A mission statement is defined as an “action-oriented vision statement, declaring the purpose an organization serves to its audience. It often includes a general description of the organization, its function, and its objectives.”
“The mission has evolved from a logic of transaction to a logic of relationship. We need to surprise, advise and entertain our clients, in order to offer them unique experiences that a website can’t provide,” says Nicolas Houzé, chief executive of Galeries Lafayette.
Nicolas Houzé was far ahead of the curve when he made the above pronouncement in 2019. In our current retail environment, in-store customer experiences should be the core reason for existence and should feature prominently within your mission statement. Your mission should illustrate how your corporate brand aligns with your customer’s brand, and that, as an organization, you are fulfilling your mission of providing a unique and unparalleled physical retail experience every day your retail outlet is open.
3. Identify and Map Your Customer Experience. Now Make It Great!
Walk and examine the entire experience your customer has, from even before they enter your front door. Identify and map the experience. Think about your map as if it is a diagram of a narrative arc or storyline. A narrative arc typically involves a climax, where a main character makes an important decision, or an action begins during which a solution is given. You’re in-store correlate will be a point in the customer journey where emotions and sensory experience run highest.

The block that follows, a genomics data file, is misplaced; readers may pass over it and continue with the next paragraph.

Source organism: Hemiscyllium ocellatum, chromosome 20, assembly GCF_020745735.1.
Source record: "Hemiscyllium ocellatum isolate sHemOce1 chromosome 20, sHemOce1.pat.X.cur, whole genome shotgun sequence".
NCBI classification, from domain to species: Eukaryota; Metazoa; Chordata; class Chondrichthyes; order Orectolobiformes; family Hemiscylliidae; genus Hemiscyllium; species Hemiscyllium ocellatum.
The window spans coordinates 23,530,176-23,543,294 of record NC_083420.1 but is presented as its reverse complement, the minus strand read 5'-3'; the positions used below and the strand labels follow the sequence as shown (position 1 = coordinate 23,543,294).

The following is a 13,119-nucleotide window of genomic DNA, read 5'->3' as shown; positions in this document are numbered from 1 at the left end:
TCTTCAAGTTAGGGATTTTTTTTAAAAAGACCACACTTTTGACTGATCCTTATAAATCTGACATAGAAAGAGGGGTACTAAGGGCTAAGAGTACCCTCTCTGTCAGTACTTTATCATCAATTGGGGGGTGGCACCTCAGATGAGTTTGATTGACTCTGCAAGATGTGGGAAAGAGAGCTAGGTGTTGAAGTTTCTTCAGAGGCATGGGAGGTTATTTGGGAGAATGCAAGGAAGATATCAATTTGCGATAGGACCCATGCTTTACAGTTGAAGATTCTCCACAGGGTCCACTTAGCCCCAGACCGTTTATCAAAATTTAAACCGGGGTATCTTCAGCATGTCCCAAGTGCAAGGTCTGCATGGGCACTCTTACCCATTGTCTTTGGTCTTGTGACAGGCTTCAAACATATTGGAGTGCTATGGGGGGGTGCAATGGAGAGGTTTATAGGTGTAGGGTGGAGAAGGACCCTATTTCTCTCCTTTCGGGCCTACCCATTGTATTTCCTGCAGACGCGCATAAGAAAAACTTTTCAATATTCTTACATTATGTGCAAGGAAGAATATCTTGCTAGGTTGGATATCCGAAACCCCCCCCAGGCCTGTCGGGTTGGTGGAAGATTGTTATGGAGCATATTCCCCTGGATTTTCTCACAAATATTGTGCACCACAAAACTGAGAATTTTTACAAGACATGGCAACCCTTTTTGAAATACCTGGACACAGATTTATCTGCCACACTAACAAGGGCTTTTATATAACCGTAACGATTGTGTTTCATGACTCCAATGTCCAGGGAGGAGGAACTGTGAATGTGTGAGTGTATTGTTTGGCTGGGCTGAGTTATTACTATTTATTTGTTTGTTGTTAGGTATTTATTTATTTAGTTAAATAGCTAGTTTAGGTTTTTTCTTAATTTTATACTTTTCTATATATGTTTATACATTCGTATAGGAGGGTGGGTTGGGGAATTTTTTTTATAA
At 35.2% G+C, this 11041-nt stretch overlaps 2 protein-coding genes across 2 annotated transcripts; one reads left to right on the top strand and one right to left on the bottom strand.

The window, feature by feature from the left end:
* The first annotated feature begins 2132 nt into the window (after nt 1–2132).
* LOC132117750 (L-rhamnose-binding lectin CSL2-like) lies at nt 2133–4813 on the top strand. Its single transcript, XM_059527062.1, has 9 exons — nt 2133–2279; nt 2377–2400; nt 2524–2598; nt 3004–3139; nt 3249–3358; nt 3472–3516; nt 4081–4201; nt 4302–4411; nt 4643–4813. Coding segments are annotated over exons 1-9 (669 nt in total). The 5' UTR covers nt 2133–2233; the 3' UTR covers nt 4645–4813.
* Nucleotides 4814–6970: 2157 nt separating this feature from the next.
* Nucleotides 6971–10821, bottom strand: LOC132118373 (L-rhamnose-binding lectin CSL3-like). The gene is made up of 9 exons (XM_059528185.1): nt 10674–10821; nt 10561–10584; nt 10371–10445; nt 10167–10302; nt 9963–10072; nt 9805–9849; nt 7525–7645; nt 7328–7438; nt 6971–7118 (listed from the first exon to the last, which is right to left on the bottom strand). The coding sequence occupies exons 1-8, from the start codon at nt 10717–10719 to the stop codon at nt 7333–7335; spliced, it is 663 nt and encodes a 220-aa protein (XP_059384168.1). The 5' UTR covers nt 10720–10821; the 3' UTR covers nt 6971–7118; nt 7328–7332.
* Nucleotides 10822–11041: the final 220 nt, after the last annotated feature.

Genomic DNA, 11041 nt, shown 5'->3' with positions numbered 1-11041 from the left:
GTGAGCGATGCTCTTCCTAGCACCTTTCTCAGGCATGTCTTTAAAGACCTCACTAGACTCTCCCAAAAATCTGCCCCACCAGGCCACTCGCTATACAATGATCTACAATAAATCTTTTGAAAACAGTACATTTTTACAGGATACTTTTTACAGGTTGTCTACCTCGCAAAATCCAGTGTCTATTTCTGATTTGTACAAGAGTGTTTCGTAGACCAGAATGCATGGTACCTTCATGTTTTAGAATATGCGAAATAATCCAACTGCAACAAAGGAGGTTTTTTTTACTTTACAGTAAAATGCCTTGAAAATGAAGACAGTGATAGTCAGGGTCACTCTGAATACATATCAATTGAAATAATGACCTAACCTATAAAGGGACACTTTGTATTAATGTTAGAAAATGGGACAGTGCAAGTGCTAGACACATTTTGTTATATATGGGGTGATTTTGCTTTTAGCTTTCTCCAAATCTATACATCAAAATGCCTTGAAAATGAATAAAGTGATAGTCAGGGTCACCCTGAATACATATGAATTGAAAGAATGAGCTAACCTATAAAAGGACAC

Seize on existing opportunities within your customer journey to enhance, celebrate and extend that experience. Bring more experience into areas of your store that are darker and less traveled. Use experience as a portal for discovery and use sensory experience as a means of forging a connection with your customer. Relationships based in sensory experience will resonate far beyond the physical confines of your store, as sensory information associated with important experiences produces long-lasting memories. Creating memories is also a surefire way to cement a retail outlet as a retail destination.
Think primarily about your customer and how they will feel in store, and focus less on how you market product in store. This shift in conceptualization and strategy will help you formulate your unique brand experience. Let’s take a look at some of the ways retailers are creating and using unique brand experiences.
Experiential Case Study: Virgin Holidays Stores
Virgin Atlantic recently opened Virgin Holidays, a chain of concept retail stores designed to capitalize on the distinctive opportunities offered by physical retail. The move is an interesting industry about-face, as initially, the online travel business quickly eclipsed traditional storefront booking agents.
In this new store concept, face-to-face interaction allows Virgin Holidays to build better relationships with customers and brings a human aspect to the online brand and service. Virgin Holiday stores use sensory experience, physical experience and virtual reality to heighten customer excitement and anticipation about booking an upcoming vacation, and ultimately create a sense of desire for travel.
The Virgin Holiday Stores are designed to look like the Virgin Airport lounges and offer the same spa services and champagne bar. A children’s entertainment area means adults can have an uninterrupted booking experience. Sample airplane section seating is offered for trial so that customers can confidently select and reserve their seat location. And finally, the Virgin Holiday VR roller-coaster, where customers seatbelt themselves in for a VR-goggled whirl through global travel destinations, must be the penultimate of sensory, in-store experience. All of this is exactly what a run-of-the-mill, online, digital booking process just can’t offer.